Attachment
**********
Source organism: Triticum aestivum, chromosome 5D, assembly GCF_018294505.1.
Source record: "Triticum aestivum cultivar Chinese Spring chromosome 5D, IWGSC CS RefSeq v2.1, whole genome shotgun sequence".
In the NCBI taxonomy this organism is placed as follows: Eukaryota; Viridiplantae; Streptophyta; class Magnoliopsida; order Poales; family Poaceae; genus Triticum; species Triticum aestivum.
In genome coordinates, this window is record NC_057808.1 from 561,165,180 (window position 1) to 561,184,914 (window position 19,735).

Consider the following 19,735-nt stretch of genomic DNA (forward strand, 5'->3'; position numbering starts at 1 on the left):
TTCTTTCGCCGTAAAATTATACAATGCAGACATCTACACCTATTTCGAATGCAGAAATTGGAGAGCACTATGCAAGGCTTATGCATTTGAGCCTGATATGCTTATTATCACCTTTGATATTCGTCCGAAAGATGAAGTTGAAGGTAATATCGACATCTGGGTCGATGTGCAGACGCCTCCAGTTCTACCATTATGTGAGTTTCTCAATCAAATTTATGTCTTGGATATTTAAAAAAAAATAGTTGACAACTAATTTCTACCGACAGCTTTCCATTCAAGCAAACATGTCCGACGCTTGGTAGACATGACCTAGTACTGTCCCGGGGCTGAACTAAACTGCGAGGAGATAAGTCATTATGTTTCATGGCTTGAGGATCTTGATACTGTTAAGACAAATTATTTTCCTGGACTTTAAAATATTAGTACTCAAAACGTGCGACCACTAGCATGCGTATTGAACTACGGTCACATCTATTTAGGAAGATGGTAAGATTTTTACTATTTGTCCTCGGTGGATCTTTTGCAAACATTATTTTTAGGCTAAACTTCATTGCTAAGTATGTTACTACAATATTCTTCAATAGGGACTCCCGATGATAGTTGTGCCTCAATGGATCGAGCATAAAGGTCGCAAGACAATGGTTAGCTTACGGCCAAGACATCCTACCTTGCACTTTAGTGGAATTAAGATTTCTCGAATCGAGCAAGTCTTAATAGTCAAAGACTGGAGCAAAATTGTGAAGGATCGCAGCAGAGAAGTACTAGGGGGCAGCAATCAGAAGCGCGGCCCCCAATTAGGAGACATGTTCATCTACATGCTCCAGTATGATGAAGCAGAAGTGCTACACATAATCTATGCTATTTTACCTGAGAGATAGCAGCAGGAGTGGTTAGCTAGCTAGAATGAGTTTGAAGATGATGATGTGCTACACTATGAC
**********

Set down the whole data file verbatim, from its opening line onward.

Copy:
Source organism: Triticum aestivum, chromosome 5D, assembly GCF_018294505.1.
Source record: "Triticum aestivum cultivar Chinese Spring chromosome 5D, IWGSC CS RefSeq v2.1, whole genome shotgun sequence".
In the NCBI taxonomy this organism is placed as follows: Eukaryota; Viridiplantae; Streptophyta; class Magnoliopsida; order Poales; family Poaceae; genus Triticum; species Triticum aestivum.
In genome coordinates, this window is record NC_057808.1 from 561,165,180 (window position 1) to 561,184,914 (window position 19,735).

Consider the following 19,735-nt stretch of genomic DNA (forward strand, 5'->3'; position numbering starts at 1 on the left):
TTCTTTCGCCGTAAAATTATACAATGCAGACATCTACACCTATTTCGAATGCAGAAATTGGAGAGCACTATGCAAGGCTTATGCATTTGAGCCTGATATGCTTATTATCACCTTTGATATTCGTCCGAAAGATGAAGTTGAAGGTAATATCGACATCTGGGTCGATGTGCAGACGCCTCCAGTTCTACCATTATGTGAGTTTCTCAATCAAATTTATGTCTTGGATATTTAAAAAAAAATAGTTGACAACTAATTTCTACCGACAGCTTTCCATTCAAGCAAACATGTCCGACGCTTGGTAGACATGACCTAGTACTGTCCCGGGGCTGAACTAAACTGCGAGGAGATAAGTCATTATGTTTCATGGCTTGAGGATCTTGATACTGTTAAGACAAATTATTTTCCTGGACTTTAAAATATTAGTACTCAAAACGTGCGACCACTAGCATGCGTATTGAACTACGGTCACATCTATTTAGGAAGATGGTAAGATTTTTACTATTTGTCCTCGGTGGATCTTTTGCAAACATTATTTTTAGGCTAAACTTCATTGCTAAGTATGTTACTACAATATTCTTCAATAGGGACTCCCGATGATAGTTGTGCCTCAATGGATCGAGCATAAAGGTCGCAAGACAATGGTTAGCTTACGGCCAAGACATCCTACCTTGCACTTTAGTGGAATTAAGATTTCTCGAATCGAGCAAGTCTTAATAGTCAAAGACTGGAGCAAAATTGTGAAGGATCGCAGCAGAGAAGTACTAGGGGGCAGCAATCAGAAGCGCGGCCCCCAATTAGGAGACATGTTCATCTACATGCTCCAGTATGATGAAGCAGAAGTGCTACACATAATCTATGCTATTTTACCTGAGAGATAGCAGCAGGAGTGGTTAGCTAGCTAGAATGAGTTTGAAGATGATGATGTGCTACACTATGAC